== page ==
Satellite data show that large aerosol loadings are often co-located with large cities (Tie et al., 2006). The high concentrations of aerosol particles produce low visibility (strong haze), depending upon the meteorological conditions. Under a stable planetary boundary layer, conditions with weak wind and low visibility (haze day) often occur in large polluted cities. In southern Asia, for example, heavy aerosol loadings form a mass of brown haze plume commonly known as Asian brown cloud.

Impacts on urban atmospheric chemistry

An increase in the population of cities means that more energy is consumed for heating, air conditioning and transportation. In Mexico City, there are some 20 million inhabitants and some 3.5 million vehicles. The city’s energy consumption results in large emissions of air pollutants, such as gas-phase pollutants (sulphur dioxide, carbon monoxide, nitrogen oxides (nitric oxide and nitrogen dioxide) and volatile organic compounds), particular matter and toxic gases.

These air pollutants play different roles in atmospheric chemistry. The most harmful in urban environments are aerosols, ozone and toxic gases. Among these gases, sulphur dioxide is a main precursor for the formation of sulphate particles and emissions of particulate matter have a direct effect on aerosol concentrations. On the other hand, carbon monoxide, nitrogen oxides and volatile organic compounds (as ozone precursors) are major factors in the formation of ozone (Zhao and Tang, 2007).

With high nitrogen oxides and volatile organic compound emissions in Mexico City (Molina and Molina, 2002), hourly averaged ozone concentrations exceed the Mexican air quality standard of 110 parts per billion nearly every day and are often twice the standard amount (Garfias and Gonzalez, 1992). Toxic gases such as benzene can be released either as air pollutants by the exhaust fumes of vehicles or by accidents. Dense constructions arising from urban expansion reduces wind speeds and the dispersal of air flow, which tends to keep polluted air inside the city. As a result, the toxic gases released in large cities have more harmful effects on human health, especially during days when stratification is highly stable.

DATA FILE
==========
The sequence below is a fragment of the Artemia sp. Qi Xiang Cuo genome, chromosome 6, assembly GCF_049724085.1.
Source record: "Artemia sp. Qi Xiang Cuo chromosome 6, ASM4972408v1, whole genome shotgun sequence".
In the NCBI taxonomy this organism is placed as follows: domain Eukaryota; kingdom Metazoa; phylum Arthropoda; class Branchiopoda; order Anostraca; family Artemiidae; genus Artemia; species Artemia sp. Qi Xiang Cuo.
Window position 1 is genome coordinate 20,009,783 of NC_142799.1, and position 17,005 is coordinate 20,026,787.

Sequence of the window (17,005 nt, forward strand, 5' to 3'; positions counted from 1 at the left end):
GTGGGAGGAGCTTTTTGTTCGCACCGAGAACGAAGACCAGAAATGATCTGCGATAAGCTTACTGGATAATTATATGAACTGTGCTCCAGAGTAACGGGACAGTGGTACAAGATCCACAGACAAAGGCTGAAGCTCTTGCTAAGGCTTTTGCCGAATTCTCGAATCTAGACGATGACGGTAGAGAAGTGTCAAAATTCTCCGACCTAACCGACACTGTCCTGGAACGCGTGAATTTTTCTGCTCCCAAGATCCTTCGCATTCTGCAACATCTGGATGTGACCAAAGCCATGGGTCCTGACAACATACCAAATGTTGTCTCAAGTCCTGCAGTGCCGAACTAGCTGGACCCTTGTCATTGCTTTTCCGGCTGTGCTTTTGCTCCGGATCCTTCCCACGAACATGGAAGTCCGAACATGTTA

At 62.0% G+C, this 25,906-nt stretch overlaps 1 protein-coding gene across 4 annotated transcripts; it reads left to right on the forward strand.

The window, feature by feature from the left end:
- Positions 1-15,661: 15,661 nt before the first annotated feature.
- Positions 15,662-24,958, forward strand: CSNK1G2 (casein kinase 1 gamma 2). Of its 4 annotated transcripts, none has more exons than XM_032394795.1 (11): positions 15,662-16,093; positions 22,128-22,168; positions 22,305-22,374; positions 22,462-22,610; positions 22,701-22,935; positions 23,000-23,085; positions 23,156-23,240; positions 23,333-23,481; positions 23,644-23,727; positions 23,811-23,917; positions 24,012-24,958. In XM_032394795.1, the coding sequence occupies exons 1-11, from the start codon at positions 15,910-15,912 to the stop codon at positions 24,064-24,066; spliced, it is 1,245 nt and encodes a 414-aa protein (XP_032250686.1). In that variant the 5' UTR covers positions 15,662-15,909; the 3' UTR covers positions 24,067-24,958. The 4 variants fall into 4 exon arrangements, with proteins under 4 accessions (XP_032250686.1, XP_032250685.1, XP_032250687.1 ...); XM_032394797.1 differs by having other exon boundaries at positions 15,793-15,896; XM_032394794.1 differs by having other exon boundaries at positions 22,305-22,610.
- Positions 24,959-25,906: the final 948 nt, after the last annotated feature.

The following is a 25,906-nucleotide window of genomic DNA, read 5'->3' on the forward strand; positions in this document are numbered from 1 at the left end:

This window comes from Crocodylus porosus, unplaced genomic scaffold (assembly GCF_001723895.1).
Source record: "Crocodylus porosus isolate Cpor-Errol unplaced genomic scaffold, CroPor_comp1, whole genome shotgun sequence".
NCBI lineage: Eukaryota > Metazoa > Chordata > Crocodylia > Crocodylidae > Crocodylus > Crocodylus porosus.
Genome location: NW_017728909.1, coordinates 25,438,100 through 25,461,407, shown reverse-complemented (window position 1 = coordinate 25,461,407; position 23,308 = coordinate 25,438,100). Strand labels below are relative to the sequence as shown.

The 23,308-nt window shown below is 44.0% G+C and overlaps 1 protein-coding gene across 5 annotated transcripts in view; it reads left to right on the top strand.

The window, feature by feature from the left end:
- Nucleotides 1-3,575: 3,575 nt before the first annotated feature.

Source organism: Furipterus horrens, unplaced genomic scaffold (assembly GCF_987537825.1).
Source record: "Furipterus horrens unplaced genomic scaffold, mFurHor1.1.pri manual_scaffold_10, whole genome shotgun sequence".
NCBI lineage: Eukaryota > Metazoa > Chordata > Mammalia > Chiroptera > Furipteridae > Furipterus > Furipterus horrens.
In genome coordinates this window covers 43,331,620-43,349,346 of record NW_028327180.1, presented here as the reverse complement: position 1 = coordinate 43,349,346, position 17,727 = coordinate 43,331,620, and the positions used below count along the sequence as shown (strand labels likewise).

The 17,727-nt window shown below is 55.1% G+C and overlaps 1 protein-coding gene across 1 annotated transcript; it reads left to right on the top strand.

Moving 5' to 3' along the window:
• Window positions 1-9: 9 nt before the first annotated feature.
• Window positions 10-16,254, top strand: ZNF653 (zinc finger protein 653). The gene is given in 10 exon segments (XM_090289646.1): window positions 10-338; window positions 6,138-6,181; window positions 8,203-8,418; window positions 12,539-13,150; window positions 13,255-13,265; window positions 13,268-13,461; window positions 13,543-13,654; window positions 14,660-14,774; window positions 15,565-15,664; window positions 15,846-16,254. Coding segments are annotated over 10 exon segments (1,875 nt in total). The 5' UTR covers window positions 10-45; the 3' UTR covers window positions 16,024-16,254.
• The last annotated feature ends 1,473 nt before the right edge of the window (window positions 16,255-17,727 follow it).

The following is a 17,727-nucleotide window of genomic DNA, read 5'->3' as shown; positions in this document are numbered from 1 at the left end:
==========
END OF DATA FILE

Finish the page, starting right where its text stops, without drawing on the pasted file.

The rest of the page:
Impacts on human health

Changes of urban weather and climate, together with changes of urban environments have various effects on human health:

  • High ozone concentrations in the planetary boundary layer

Scientists have been studying the effects of ozone on human health for many years, and found that ozone affects primarily the respiratory system. According to a study by Santa Barbara County Air Pollution Control District, California, roughly one out of three people in the USA is at risk of experiencing ozone-related health effects;